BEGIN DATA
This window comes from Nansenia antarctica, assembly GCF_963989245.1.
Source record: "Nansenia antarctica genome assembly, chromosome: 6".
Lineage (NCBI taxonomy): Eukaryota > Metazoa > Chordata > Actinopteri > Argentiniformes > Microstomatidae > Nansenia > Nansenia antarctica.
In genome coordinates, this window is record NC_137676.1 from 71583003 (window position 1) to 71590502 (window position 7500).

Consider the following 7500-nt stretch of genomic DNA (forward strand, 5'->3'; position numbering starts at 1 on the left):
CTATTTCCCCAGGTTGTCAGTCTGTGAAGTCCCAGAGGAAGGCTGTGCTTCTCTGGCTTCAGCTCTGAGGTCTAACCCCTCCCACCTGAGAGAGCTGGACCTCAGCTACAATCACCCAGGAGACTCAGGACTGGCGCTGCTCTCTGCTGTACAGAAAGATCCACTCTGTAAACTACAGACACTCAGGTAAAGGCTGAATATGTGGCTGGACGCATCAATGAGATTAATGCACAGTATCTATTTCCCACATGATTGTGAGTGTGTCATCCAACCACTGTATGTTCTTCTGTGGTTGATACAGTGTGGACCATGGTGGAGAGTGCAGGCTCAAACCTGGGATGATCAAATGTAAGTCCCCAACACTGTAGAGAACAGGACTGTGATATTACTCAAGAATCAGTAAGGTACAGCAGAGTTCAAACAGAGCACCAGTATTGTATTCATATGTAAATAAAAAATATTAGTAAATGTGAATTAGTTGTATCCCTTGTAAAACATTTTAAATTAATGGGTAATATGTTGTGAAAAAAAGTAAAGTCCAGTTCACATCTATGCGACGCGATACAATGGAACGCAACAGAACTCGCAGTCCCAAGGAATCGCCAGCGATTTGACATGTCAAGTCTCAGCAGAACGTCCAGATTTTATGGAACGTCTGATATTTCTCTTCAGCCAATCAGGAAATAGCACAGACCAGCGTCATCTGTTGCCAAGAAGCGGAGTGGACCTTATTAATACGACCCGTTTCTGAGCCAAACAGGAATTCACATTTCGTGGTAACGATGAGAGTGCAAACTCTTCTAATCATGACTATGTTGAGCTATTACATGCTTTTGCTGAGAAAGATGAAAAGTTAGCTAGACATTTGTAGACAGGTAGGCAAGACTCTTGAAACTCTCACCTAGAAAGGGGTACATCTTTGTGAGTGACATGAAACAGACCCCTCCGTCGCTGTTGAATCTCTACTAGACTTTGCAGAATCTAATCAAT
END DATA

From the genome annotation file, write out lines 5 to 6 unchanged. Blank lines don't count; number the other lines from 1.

Consider the following 7500-nt stretch of genomic DNA (forward strand, 5'->3'; position numbering starts at 1 on the left):
CTATTTCCCCAGGTTGTCAGTCTGTGAAGTCCCAGAGGAAGGCTGTGCTTCTCTGGCTTCAGCTCTGAGGTCTAACCCCTCCCACCTGAGAGAGCTGGACCTCAGCTACAATCACCCAGGAGACTCAGGACTGGCGCTGCTCTCTGCTGTACAGAAAGATCCACTCTGTAAACTACAGACACTCAGGTAAAGGCTGAATATGTGGCTGGACGCATCAATGAGATTAATGCACAGTATCTATTTCCCACATGATTGTGAGTGTGTCATCCAACCACTGTATGTTCTTCTGTGGTTGATACAGTGTGGACCATGGTGGAGAGTGCAGGCTCAAACCTGGGATGATCAAATGTAAGTCCCCAACACTGTAGAGAACAGGACTGTGATATTACTCAAGAATCAGTAAGGTACAGCAGAGTTCAAACAGAGCACCAGTATTGTATTCATATGTAAATAAAAAATATTAGTAAATGTGAATTAGTTGTATCCCTTGTAAAACATTTTAAATTAATGGGTAATATGTTGTGAAAAAAAGTAAAGTCCAGTTCACATCTATGCGACGCGATACAATGGAACGCAACAGAACTCGCAGTCCCAAGGAATCGCCAGCGATTTGACATGTCAAGTCTCAGCAGAACGTCCAGATTTTATGGAACGTCTGATATTTCTCTTCAGCCAATCAGGAAATAGCACAGACCAGCGTCATCTGTTGCCAAGAAGCGGAGTGGACCTTATTAATACGACCCGTTTCTGAGCCAAACAGGAATTCACATTTCGTGGTAACGATGAGAGTGCAAACTCTTCTAATCATGACTATGTTGAGCTATTACATGCTTTTGCTGAGAAAGATGAAAAGTTAGCTAGACATTTGTAGACAGGTAGGCAAGACTCTTGAAACTCTCACCTAGAAAGGGGTACATCTTTGTGAGTGACATGAAACAGACCCCTCCGTCGCTGTTGAATCTCTACTAGACTTTGCAGAATCTAATCAAT